Does a resource exist that has the SMILES formula of the generalized pattern that represents the group?

For instance: I have the aldehydes group, which has the pattern: -CHO. Is there a resource that lists each functional group with the generic pattern that defines the group and its SMILES representation?

I'm hoping for, at the very least, getting the SMILES formula for the functional groups represented in this pdf: EPA Chemical Compatibility Chart

Follow up question: Is SMILES still relevant or are there better ways to represent chemicals?

  • 1
    $\begingroup$ Aldehyde is just C=O $\endgroup$
    – DHMO
    Sep 16 '16 at 4:59
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    $\begingroup$ @user34388 Except that C=O matches ketones and carboxylates in addition to aldehydes. The trick with functional group specification is in excluding things that shouldn't be matched, rather than forming things which do. This is why SMARTS, rather than SMILES, tends to be better for substructure searching. SMARTS is basically just SMILES with additions which help in querying. $\endgroup$
    – R.M.
    Sep 16 '16 at 18:13
  • $\begingroup$ Thanks @R.M., would you like to post this as an answer so I can give you credit (and build upon it in the comments?) $\endgroup$
    – lilott8
    Sep 16 '16 at 19:27
  • $\begingroup$ @lilott8 It's not an answer to your question, though, only some comments about the sort of answers which are likely to be useful. $\endgroup$
    – R.M.
    Sep 16 '16 at 19:59
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    $\begingroup$ @user34388 I think I understand your confusion. Text searching is a lousy way to look for SMILES-based substructures. While many ketone SMILES do contain C(=O), they don't need to: C1CCCCC1=O is a perfectly valid SMILES for cyclohexanone. Likewise, while aldehydes often contain C=O, they don't need to: O=CC is a valid SMILES for acetaldehyde, as is CC(=O)[H]. Conversely, CCOC=O (ethyl formate) is not an aldehyde. As such, pretty much any decent substructure search program that takes SMILES does not do text searches, and will give back ketones, esters, etc. for a query of C=O. $\endgroup$
    – R.M.
    Sep 17 '16 at 2:14

I'm currently working on a content store for a resource like this because I've realized I need this as well (and came across your question ~2 weeks ago).

Content Vairable Store

I am writing a python package called global-chem to actively support variable common storage (especially for SMILES/SMARTS) strings that can be easily distributed via pip.


The code is fairly simple and can be a one-liner:

from global_chem import GlobalChem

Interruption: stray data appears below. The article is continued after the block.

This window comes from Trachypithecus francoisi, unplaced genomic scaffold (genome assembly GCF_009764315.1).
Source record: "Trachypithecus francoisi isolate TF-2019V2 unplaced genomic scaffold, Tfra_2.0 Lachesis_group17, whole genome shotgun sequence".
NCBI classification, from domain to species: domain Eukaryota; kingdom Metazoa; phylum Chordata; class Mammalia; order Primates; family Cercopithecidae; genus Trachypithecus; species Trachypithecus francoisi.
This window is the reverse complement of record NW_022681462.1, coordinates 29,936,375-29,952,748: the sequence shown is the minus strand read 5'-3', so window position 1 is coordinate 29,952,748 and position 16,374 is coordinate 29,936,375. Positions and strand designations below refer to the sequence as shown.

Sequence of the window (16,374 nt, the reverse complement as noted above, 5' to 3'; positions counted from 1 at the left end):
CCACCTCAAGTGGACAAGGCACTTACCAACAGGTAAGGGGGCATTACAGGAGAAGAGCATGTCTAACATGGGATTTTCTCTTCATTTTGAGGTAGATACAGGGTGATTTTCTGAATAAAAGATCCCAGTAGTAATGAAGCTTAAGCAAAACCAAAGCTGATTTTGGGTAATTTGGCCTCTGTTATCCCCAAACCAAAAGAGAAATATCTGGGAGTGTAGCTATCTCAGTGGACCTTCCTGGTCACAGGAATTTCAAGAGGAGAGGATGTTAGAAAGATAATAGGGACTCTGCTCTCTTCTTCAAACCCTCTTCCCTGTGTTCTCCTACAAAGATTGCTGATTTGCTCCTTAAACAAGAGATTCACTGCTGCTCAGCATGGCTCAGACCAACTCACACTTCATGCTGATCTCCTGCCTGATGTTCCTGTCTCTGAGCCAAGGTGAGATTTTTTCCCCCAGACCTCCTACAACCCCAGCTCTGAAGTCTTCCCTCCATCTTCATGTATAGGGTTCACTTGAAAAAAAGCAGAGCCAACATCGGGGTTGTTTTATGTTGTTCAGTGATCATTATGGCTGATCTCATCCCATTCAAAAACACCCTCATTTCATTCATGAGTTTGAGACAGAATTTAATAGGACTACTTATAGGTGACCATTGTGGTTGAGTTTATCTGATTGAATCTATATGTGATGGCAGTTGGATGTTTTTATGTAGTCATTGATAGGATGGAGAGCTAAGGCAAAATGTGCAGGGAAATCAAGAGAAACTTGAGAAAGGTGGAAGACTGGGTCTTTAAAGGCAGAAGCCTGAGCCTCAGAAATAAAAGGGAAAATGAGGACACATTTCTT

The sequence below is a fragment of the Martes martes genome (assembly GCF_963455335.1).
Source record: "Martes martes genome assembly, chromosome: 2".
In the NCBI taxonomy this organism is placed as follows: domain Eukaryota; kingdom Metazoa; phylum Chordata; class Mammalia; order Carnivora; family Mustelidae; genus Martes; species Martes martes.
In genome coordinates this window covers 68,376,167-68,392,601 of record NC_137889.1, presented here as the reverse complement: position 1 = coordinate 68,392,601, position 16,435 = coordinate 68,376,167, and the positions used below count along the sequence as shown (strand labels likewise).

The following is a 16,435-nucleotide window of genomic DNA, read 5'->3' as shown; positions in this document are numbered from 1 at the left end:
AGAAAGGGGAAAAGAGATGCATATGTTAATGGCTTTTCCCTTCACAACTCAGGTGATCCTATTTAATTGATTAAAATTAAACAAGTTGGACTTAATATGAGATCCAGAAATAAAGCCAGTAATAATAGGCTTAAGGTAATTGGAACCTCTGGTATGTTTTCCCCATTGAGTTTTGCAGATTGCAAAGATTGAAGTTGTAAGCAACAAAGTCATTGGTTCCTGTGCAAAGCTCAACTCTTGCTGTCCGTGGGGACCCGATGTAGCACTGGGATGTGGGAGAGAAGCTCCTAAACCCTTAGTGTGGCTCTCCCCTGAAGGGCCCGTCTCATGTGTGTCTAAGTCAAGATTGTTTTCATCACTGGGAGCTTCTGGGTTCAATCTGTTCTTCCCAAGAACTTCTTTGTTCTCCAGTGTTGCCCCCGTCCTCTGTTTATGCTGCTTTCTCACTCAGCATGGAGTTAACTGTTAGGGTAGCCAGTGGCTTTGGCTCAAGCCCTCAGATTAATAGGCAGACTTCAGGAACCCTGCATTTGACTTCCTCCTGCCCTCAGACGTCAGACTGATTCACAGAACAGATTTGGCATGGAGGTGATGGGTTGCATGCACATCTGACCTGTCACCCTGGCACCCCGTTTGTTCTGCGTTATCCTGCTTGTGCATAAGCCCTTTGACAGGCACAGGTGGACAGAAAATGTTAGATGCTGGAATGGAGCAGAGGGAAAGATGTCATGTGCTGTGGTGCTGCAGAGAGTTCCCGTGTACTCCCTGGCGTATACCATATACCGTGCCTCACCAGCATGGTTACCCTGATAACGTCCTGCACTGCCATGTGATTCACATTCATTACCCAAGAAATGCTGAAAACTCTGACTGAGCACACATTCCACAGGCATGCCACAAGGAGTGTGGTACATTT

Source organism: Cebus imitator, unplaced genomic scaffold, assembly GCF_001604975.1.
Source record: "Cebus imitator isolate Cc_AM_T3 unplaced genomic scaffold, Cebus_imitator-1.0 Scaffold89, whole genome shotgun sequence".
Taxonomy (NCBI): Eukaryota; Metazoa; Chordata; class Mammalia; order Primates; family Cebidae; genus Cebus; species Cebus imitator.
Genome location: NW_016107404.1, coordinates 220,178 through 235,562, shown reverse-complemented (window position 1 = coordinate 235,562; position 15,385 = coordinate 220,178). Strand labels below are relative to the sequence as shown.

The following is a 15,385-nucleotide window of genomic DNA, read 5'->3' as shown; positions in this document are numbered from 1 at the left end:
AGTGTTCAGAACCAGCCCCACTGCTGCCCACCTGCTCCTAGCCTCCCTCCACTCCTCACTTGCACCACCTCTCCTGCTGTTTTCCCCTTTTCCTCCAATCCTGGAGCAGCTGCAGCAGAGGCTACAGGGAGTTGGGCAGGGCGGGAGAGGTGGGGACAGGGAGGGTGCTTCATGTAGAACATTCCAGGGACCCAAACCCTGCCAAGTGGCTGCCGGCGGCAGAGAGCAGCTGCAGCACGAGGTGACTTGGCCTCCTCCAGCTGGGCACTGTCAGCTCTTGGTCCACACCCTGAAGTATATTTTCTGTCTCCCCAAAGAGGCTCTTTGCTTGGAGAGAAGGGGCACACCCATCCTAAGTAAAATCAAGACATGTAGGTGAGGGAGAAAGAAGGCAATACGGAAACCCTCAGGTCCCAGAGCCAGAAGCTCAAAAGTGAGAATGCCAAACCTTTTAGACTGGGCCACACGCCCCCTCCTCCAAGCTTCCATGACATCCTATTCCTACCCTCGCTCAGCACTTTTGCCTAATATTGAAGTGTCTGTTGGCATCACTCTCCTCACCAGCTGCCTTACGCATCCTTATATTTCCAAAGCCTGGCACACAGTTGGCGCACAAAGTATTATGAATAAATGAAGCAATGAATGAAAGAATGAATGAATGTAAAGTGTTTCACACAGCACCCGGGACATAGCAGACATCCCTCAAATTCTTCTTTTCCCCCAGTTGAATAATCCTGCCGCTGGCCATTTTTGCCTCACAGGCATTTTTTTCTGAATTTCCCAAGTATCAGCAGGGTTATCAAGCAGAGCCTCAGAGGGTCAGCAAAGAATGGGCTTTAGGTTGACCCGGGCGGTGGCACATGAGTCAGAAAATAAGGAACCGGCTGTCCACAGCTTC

functional_groups = GlobalChem().functional_groups_smiles

GlobalChem is a class and properties on that class correspond to different sets of SMILES/SMARTS strings.

As of right now, I have

  • 93 functional group for SMILES
  • 85 functional groups for SMARTS
  • 19 Amino Acid SMILES strings

I suspect it will grow more over time and probably as I, and others, contribute to it.

If you want to read the docs: https://globalchem.readthedocs.io/en/latest/?badge=latest

Update 2021

I'll update my answer since it's been awhile, turns out I needed this in a capacity of common vs rare. So I added a lot more with v0.5.1 with as many as 1200 entries organized appropriately.

  • Common Organic Solvents: 42 entries
  • Open Smiles Manual: 94 entries
  • Rings in Drugs: 92 entries (Missing Some)
  • IUPAC Blue Book: 222 entries
  • Vitamins: 13 entries
  • Amino Acids: 20 entries
  • Regex Patterns: 1 entry


have fun.


I personally find it educational (even cathartic) to type out my own SMILES and make my own resources to fit my own purpose. For example, I have written out all 20 amino acids in such a way that I could just append them to generate full peptides, proteins from the AA letter sequences, simply by appending the SMILES blocks ("macros") that I made for myself.

If you want patterns to detect (match) them in bigger molecules, you have a problem because you can't really use regex like pattern matching on SMILES strings. SMARTS was invented for that (see other answer above, which was right on and, to the comment, which I can't reply to, the provided link explains the relationship between SMARTS and SMILES).

But anyway all structural chemical pattern matching requires recreating the graph model of the molecule.

SMILES is great for writing out structures and it's really educational to just write out your own "macros" that you can then put together to larger structures.

  • 2
    $\begingroup$ I actually think this should be part of the curriculum taught in organic chemistry $\endgroup$ Oct 10 at 20:17

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